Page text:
15 Goldstein, "Impurity and Gender," 110; Feinstein, Sexual Pollution, 136. Cf. also Steven Tuell, Ezekiel (NIBCOT 10; Grand Rapids: Baker Books, 2009), 144-145, that points to the human rights violations at the heart of this indictment when "the mistreatment of society's most vulnerable persons by Jerusalem's royalty" is considered to be "contemptible." As Tuell argues, "they have oppressed the alien and mistreated the fatherless and the widow (v. 7)."
16 Goldstein, "Impurity and Gender," 111.
17 Ibid., 102.
18 Cf. also Tarja Philip, "Gender Matters," 54-55, who argues that "the use of the noun
נדח in the book of Ezekiel is an indicator of a change of attitude towards the impurity of menstruation. Once prohibition of menstrual sex had singled out the impurity of menstruation as something distinct from other impurities, menstruation itself became more closely connected to the concept of impurity. The basic meaning of נדח is 'menstruation', but then it came to denote the menstrual impurity and the menstruant herself, and impurity in general."
19 Goldstein, "Impurity and Gender," 102.
20 Goldstein, "Impurity and Gender," 112. Feinstein, Sexual Pollution, 140 argues as follow: "The people's sins pollute the land on which they "sit" like a menstruating woman's blood." She continues that whereas Ezekiel does not employ the notion of "the land spewing out its inhabitants," the prophet rather maintains that "God removed the people from the land because they contaminated it."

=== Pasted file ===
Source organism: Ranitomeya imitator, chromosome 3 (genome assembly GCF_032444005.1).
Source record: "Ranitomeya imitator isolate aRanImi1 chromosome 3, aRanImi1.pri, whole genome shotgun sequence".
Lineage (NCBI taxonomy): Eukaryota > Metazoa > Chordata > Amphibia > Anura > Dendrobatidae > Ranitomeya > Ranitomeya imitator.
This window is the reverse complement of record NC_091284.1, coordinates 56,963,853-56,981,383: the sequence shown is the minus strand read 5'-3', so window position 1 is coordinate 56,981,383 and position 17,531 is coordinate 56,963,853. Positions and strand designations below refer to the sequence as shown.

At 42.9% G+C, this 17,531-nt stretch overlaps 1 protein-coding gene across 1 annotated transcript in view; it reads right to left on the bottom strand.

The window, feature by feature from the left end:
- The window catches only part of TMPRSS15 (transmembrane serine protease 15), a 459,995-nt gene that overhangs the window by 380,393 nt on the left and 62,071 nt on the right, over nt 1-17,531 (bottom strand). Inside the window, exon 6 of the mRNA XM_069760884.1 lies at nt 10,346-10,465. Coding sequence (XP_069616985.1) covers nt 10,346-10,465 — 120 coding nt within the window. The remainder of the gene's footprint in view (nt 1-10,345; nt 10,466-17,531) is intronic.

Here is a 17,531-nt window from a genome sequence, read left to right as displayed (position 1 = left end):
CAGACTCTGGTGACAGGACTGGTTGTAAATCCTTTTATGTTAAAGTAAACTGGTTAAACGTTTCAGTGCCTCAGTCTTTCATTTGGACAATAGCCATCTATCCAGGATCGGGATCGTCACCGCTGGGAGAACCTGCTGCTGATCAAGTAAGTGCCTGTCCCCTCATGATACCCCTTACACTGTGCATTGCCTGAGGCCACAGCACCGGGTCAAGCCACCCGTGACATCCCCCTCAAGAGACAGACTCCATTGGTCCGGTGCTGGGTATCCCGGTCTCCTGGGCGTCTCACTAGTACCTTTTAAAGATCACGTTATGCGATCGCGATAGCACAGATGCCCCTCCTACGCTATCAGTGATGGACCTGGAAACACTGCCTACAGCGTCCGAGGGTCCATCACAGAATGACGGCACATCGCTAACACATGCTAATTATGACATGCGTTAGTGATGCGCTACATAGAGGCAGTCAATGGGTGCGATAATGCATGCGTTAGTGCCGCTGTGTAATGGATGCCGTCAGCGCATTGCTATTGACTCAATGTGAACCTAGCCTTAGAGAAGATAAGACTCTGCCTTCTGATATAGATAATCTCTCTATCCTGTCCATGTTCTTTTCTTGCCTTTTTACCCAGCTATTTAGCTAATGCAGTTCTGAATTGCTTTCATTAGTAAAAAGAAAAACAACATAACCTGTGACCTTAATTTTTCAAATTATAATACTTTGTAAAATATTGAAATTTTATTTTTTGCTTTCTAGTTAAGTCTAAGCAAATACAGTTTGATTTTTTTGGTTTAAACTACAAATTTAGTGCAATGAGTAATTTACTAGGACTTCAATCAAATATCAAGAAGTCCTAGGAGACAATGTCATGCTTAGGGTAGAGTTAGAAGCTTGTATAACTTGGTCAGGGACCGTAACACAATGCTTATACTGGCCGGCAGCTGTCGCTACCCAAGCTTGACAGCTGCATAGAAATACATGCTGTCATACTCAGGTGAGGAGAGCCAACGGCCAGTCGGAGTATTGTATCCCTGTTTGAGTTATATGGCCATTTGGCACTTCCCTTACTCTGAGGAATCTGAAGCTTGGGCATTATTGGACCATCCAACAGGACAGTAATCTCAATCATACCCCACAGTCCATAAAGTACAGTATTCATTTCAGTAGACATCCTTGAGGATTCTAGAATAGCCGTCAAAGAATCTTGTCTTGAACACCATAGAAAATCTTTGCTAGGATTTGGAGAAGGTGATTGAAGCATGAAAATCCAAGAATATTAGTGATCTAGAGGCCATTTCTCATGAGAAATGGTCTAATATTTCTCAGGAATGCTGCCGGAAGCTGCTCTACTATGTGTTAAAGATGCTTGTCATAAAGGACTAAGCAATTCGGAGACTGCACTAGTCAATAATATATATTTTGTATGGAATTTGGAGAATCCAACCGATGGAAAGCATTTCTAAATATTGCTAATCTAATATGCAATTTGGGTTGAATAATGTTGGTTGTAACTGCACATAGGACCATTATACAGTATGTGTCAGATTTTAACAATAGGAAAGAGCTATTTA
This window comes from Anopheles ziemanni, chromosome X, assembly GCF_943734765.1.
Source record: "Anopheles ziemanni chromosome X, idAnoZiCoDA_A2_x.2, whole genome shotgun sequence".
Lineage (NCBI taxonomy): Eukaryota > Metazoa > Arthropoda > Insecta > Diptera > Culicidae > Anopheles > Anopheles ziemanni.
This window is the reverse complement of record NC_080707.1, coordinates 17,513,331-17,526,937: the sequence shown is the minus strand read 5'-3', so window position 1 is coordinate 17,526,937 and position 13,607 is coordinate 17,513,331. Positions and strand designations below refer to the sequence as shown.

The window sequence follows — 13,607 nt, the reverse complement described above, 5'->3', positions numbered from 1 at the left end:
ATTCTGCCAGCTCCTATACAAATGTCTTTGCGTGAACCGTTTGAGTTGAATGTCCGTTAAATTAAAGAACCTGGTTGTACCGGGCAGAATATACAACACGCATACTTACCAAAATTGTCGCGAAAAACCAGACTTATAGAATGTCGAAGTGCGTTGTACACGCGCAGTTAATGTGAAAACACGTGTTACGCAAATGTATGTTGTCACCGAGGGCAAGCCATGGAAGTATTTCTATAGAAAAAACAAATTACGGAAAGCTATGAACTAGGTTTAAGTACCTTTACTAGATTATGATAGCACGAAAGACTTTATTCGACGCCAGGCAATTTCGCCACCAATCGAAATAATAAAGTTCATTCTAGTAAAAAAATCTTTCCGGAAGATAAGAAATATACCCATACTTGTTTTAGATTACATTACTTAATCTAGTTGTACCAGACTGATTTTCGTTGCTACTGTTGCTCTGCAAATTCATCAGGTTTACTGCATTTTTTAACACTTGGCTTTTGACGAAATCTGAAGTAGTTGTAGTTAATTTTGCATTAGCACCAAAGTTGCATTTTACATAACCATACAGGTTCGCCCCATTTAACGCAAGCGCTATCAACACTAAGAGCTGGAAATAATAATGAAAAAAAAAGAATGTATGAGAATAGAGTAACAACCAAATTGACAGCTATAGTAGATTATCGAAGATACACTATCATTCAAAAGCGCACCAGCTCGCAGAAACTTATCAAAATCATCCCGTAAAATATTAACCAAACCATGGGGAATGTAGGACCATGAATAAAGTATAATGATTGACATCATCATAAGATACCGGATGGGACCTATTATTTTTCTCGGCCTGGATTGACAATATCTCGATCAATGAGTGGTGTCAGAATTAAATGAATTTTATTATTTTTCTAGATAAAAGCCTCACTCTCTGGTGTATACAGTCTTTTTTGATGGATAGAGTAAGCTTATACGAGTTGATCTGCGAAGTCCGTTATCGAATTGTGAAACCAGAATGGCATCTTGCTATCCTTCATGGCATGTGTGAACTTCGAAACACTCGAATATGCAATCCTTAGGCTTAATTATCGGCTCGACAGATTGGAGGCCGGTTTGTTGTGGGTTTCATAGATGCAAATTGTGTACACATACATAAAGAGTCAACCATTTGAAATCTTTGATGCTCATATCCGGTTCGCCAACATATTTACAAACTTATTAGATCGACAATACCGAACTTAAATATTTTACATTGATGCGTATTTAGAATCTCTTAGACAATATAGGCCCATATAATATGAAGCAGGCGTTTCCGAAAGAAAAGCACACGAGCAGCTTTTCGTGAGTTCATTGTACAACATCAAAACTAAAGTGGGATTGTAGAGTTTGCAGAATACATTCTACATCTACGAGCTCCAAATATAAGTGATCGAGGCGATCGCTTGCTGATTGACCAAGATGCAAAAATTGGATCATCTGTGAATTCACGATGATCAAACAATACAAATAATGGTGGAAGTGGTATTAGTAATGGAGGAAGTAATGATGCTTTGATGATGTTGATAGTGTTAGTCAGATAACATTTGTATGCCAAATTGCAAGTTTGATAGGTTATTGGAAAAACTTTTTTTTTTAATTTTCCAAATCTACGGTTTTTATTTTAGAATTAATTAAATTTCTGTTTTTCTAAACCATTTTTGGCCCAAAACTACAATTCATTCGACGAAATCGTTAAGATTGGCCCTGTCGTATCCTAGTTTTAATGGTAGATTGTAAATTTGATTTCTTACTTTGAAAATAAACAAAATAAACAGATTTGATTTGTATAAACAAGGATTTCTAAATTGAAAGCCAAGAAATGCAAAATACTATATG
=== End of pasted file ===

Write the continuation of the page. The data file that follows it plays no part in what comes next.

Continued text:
21 Feinstein, Sexual Pollution, 136. Cf. also the discussion by Tuell, Ezekiel, 92-93, with reference to Ezek 16:35-43.
22 Feinstein, Sexual Pollution, 23.
23 Ibid., 24. Cf. also Eve Levavi Feinstein, "Sexual Pollution in the Hebrew Bible: A New Perspective," in Bodies, Embodiment, and Theology of the Hebrew Bible (ed. S. Tamar Kamionkowski and Wonil Kim; LHBOTS 465; New York: T&T Clark, 2010), 114-145 (127).
24 Feinstein, Sexual Pollution, 27. Feinstein notes that "[f]ood, specifically from animal sources, is the source of dietary pollution, and certain animals-specifically when dead- .... body products, specifically those associated with the sexual organs.... [and] contact with corpses is powerfully polluting," 24.
25 Feinstein, Sexual Pollution, 36.
26 Lauren Rosewarne, Periods in Pop Culture: Menstruation in Film and Television (Lanham: Lexington Books, 2012).
27 Rosewarne, Periods in Pop Culture.
28 Ibid.
29 Feinstein, Sexual Pollution, 130.